Human life has little to no value to Russian President Vladimir Putin and his cronies. The widespread war crimes and crimes against humanity that continue to be perpetrated by Russian forces in Ukraine are a testament to this. Those responsible, including Putin himself, must be held to account, no matter how long it takes.
Since Russia’s launched its brutal war in Ukraine on 24 February, rather than taking steps to avoid civilian casualties, the Kremlin has maximised attacks against the civilian population. Unspeakable, deliberate cruelty and violence have been unleashed on Ukrainian civilians. The use of banned weapons such as cluster munitions and anti-personnel landmines has become the norm.
According to the UN, more than 3,573 civilians, including children and the elderly, have been killed since 24 February, and over 3,816 were injured. The actual figure is almost certainly far higher.
Russia denies all accusations of war crimes and the targeting of civilians. Yet, there is ample evidence to prove this. In the wake of the withdrawal of Russian troops from districts north of Kyiv, wide-scale atrocities were unearthed. In the town of Bucha, Ukrainian citizens were found dead with their bodies lying in the streets, many with their hands tied behind their back. Russian forces rounded up men and summarily executed them. US Secretary of State Antony Blinken described the atrocities in Bucha as “a deliberate campaign to kill, to torture, and rape.” It is the same story in numerous other Ukrainian towns and villages, including Irpin, Staryi Bykiv and Vorzel.
In under 3 months, the Black Sea port of Mariupol, one of Ukraine’s fastest developing cities, was reduced rubble. In March, Russia bombed a cinema in the town despite the fact that hundreds of families with young children were using it as a bomb shelter. And this was only the beginning. Today, Mariupol resembles the destroyed Syrian city of Aleppo, which Russia flattened in 2016 during a month-long aerial bombing campaign. Russia was subsequently, accused of carrying out war crimes by the UN. Mariupol is the new Aleppo.
One can only imagine the horrors that will be exposed in Mariupol when Ukraine liberates the city from the Russian occupiers. The UN Human Rights Commissioner estimates that thousands of civilian casualties will be uncovered.
In addition to brutal killings, Russian troops have been accused of raping women and children. Rape and sexual assault are considered war crimes and a breach of international humanitarian law. Large-scale kidnapping is also happening, with many Ukrainians sent to detention camps where they have been interrogated and tortured.
The Russian army also targets civilian infrastructure, including schools, kinder gardens, shopping centres and hospitals. The World Health Organisation (WHO) estimates that at least 43 hospitals have been bombed. Russian troops have purposely blocked humanitarian aid to Ukrainians. They have also been accused of looting, including food, clothing, and firewood.
Shockingly, those that have committed these crimes have been rewarded by Putin. The honorary title of Guard was awarded to the Russian 64th Motorized Rifle Brigade, which is accused of carrying out war crimes in Bucha.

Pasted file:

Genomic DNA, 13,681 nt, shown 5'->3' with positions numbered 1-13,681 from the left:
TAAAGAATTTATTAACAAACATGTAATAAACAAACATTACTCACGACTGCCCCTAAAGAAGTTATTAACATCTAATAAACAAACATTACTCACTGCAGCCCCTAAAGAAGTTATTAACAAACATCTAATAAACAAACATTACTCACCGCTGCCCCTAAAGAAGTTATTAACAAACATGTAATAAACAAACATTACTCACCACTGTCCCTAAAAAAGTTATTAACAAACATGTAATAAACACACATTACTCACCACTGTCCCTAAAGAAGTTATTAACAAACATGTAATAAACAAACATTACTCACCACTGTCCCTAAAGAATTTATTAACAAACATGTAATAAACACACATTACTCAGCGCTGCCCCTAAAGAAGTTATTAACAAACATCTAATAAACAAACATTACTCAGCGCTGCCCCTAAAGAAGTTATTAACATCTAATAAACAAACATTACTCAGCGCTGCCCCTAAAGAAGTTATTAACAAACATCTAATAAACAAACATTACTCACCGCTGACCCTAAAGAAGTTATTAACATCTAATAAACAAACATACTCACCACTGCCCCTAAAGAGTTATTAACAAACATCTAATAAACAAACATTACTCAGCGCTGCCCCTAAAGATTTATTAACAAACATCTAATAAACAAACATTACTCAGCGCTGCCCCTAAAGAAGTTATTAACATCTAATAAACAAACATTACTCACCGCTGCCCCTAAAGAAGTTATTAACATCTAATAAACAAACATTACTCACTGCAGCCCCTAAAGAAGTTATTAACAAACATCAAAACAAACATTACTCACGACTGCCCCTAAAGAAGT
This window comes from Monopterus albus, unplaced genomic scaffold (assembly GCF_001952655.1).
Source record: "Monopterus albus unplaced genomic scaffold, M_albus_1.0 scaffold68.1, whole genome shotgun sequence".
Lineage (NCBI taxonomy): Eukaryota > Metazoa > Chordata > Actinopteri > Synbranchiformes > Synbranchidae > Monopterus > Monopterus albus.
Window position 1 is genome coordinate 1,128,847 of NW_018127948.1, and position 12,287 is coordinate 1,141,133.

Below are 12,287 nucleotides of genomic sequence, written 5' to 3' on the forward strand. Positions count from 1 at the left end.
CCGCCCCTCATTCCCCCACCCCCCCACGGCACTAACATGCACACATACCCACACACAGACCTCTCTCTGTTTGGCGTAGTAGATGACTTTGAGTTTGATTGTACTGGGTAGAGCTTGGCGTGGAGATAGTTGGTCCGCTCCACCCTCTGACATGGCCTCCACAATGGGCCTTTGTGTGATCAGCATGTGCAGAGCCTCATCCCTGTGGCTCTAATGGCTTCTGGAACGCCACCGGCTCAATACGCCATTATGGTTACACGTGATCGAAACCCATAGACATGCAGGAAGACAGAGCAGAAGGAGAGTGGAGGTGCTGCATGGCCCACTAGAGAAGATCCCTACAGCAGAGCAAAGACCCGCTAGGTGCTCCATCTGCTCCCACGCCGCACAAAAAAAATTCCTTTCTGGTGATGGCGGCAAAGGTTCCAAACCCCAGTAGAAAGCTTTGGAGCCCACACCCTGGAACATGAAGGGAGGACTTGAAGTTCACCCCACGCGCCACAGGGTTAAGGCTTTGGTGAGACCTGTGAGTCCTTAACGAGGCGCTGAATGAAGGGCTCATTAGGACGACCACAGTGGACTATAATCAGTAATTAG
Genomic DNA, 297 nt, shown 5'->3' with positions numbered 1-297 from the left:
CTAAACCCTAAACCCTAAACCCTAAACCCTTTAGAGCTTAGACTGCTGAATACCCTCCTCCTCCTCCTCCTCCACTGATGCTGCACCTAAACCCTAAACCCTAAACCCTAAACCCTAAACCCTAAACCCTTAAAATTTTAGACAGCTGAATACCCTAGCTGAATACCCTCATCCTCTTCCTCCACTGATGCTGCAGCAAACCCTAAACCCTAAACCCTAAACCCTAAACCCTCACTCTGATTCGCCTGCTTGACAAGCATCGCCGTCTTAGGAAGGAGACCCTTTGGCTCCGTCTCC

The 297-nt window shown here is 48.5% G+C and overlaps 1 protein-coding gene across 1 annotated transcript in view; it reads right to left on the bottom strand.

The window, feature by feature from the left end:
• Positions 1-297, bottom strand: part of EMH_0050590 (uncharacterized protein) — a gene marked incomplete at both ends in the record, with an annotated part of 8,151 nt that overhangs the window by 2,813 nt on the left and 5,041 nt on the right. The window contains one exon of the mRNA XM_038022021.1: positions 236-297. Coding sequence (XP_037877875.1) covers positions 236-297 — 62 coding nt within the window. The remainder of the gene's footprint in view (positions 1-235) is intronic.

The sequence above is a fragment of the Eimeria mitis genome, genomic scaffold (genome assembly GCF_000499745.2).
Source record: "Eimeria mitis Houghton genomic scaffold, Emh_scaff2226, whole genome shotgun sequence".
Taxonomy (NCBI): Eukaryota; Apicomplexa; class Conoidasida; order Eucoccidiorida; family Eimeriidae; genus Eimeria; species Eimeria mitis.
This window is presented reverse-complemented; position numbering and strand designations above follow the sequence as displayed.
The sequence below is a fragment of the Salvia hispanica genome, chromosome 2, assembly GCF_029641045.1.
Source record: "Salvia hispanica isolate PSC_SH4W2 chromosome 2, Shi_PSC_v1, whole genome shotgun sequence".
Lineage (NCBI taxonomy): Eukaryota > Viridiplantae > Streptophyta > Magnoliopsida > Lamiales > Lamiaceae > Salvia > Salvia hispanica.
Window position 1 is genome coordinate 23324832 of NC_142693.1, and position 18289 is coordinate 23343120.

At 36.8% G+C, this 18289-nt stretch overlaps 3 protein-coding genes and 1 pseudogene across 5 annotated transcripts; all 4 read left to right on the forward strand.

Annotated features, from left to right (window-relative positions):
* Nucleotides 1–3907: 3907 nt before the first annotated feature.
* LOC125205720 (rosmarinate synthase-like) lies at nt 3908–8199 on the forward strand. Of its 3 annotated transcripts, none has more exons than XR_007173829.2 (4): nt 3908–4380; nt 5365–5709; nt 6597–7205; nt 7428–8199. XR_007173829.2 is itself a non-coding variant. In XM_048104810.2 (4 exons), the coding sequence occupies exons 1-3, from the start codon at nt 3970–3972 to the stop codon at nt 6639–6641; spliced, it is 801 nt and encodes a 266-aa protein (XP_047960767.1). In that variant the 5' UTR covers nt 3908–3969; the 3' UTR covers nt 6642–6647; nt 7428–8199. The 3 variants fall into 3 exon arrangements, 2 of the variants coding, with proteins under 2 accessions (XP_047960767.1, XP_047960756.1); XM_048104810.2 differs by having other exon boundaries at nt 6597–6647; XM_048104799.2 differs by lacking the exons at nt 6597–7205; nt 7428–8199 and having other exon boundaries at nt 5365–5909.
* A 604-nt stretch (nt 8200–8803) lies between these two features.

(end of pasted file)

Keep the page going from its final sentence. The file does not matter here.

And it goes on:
Today, only a fraction of the atrocities committed by Russian troops have been documented. The true scale of the Kremlin’s brutality is yet to be seen.
As more and more horrendous evidence emerges from Ukraine, it is clear that the work of gathering evidence and investigating is vital. Preserving evidence critical for war crimes prosecutions must be a priority if those that have committed these heinous crimes are to be prosecuted and jailed. Furthermore, international cooperation will be crucial to fully investigate cases of war crimes and bring those responsible to justice. Local and international actors, including civil society, have a key role to play.
In Ukraine the ball is already rolling. The Ukrainian authorities opened an investigation into what happened in Bucha. The country’s first war crime trial took place on 13 May. 21-year-old Vadim Shyshimarin is accused of killing an unarmed 62-year-old civilian on 28 February. Many other such cases will follow.
At the international level, the Prosecutor at the International Criminal Court (ICC) opened an investigation into alleged war crimes, while the United Nations Human Rights Council (UNHRC) has also opened a Commission of Inquiry into violations of the laws of war in Ukraine. These are important steps. Yet, clearly this is not going to be a quick or easy process. It may take many years. There needs to be strong determination to stand shoulder to shoulder with Ukraine on this for the long term.
Russia’s act of bloody aggression, which increasingly looks like a genocide against the Ukrainian people, must not go unpunished. It is essential that those responsible, including Putin, are brought to justice for their war crimes and crimes against humanity.
Amanda Paul is a Senior Policy Analyst in the Europe in the World programme at the European Policy Centre
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